However, reports of non-political violence continued in the south, including widespread banditry, lawlessness, and rape. On July 26 armed engagements between rebel and government forces threatened to ruin the cease-fire and end the reprieve of relative peace. Each side blamed the other for initiating the fighting which culminated with helicopter raids on southern villages.

Another tragic setback for peace came on July 31 when the helicopter carrying vice-president Garang back to Sudan from peace talks in Uganda crashed in bad weather. The death of the influential leader from the south and crucial architect of the peace process set off riots across the country. In the capital of Khartoum, tens of thousands of protesters began looting and fire-fights broke out between the crowds and the Sudanese police force. Large scale unrest also flared up in Juba, one of the largest cities in the south. Salva Kiir Mayardit, who had served as Garang's deputy for the SPLM/A, was named his successor for both the SPLM/A and the vice-presidency pleaded for calm and an end to the riots. On August 2, Jan Pronk, head of the UN Mission in Sudan (UNMIS) attempted to dispel the rumors that the helicopter had been shot down or sabotaged as the riots continued. After 3 days of rioting which was responsible for at least 130 deaths, order was finally restored to the capital before Garang's funeral in the city of Juba.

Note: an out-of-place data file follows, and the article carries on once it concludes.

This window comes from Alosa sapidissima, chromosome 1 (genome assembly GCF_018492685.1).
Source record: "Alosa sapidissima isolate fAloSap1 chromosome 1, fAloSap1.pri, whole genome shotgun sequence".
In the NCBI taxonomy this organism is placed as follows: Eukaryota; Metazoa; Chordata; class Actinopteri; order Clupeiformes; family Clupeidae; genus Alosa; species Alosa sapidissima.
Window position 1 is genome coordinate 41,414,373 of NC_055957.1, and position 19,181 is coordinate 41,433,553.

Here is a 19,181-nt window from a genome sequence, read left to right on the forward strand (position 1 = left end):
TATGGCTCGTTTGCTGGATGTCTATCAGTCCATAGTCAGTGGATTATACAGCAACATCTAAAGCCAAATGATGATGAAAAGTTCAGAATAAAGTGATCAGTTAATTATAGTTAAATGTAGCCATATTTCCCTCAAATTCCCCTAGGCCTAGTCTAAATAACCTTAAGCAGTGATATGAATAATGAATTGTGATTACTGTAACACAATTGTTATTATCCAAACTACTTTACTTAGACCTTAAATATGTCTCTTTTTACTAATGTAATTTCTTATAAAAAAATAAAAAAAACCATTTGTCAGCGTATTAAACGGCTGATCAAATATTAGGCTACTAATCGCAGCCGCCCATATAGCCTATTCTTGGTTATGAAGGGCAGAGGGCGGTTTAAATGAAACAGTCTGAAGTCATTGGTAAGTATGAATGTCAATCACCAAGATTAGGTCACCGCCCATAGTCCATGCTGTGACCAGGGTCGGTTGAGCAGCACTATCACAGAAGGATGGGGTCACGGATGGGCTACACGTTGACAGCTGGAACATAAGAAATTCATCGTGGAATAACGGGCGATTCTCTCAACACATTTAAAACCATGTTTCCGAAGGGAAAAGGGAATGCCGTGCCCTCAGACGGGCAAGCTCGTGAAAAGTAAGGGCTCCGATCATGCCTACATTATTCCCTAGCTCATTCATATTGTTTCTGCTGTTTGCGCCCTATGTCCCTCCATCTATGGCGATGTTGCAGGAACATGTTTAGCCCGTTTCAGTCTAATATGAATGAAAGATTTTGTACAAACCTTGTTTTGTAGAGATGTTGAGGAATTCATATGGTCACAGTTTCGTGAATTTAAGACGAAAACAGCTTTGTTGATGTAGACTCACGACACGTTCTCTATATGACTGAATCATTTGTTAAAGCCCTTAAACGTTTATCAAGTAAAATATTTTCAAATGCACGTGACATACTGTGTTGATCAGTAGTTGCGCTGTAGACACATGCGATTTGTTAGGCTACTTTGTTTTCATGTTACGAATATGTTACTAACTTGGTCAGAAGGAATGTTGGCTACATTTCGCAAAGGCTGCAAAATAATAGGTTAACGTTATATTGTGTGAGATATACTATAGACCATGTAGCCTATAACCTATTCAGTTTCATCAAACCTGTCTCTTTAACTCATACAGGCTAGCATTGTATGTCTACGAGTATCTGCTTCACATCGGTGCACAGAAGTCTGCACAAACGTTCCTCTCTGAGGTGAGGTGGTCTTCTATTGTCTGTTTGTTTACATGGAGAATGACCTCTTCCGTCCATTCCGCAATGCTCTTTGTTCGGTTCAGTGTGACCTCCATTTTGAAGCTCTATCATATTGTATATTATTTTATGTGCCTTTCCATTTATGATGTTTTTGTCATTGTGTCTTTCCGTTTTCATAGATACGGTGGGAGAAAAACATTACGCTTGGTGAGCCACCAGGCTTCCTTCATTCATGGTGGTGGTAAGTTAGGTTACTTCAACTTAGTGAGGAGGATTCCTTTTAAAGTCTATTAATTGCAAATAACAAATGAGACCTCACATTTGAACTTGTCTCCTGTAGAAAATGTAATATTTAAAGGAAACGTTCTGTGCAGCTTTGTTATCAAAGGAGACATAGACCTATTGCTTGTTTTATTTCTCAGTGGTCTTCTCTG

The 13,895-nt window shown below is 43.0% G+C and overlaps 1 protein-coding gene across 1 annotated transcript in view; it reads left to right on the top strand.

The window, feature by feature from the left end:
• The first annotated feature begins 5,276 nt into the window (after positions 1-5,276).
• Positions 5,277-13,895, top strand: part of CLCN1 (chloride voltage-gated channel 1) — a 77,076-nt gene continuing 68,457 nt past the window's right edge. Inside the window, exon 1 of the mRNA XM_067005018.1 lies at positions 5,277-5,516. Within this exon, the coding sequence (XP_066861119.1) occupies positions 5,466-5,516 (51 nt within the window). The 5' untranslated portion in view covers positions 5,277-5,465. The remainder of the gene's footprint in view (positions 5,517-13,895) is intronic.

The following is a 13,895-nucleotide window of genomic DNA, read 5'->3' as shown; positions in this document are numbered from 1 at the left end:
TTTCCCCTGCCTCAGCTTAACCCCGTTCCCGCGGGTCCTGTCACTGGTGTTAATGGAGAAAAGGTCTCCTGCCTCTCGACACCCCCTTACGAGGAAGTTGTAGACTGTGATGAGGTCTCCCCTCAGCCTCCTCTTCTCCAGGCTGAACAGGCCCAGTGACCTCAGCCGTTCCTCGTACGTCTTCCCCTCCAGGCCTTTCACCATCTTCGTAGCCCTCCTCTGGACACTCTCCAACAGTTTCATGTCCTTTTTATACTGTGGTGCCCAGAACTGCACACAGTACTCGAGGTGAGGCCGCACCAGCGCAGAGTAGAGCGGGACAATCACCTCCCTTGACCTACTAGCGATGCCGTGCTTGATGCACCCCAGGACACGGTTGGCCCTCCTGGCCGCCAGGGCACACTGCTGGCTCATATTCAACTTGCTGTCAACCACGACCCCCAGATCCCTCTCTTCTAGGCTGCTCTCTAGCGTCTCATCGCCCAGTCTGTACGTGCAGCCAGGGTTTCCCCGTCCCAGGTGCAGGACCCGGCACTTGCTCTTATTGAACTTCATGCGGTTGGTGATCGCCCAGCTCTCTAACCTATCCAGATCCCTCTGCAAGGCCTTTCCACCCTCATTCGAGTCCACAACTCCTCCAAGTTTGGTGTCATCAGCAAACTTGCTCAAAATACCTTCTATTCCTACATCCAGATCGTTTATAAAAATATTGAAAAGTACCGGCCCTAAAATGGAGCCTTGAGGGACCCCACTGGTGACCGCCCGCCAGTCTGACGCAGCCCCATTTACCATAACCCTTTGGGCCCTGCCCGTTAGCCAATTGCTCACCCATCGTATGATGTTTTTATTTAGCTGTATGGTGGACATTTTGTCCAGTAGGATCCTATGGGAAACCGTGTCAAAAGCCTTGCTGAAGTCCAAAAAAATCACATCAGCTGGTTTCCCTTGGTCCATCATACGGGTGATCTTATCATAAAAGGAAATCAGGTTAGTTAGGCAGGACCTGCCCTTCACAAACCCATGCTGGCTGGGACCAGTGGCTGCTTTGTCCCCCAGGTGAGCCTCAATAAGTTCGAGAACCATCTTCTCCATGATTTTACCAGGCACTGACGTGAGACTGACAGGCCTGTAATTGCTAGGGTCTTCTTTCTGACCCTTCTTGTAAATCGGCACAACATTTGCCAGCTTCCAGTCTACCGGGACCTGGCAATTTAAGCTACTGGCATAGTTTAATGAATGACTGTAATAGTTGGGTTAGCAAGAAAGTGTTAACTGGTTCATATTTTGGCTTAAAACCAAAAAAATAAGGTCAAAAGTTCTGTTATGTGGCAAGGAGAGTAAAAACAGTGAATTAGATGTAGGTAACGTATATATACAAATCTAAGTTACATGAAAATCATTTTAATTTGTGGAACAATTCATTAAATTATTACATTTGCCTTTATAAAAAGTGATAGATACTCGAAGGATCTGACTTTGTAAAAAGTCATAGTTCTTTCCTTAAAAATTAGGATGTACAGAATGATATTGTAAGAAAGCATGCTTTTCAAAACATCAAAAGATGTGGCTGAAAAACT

It was feared that the death of Garang would undermine the new government and prevent further negotiations with the remaining rebel groups. However, amidst these concerns and the continuing degradation of the nation's security and economic condition, new hope came on August 24, 2005. After pushing back the date to September 15, 2005, the two largest rebel groups, the Justice and Equality Movement (JEM) and the Sudanese Liberation Army (SLM) agreed to continue peace talks with the Sudanese government in Abuja, Nigeria. The African Union continued its commitment to mediate the talks and pledged to increase the force of its peacekeeping troops to 7,000 by the end of September.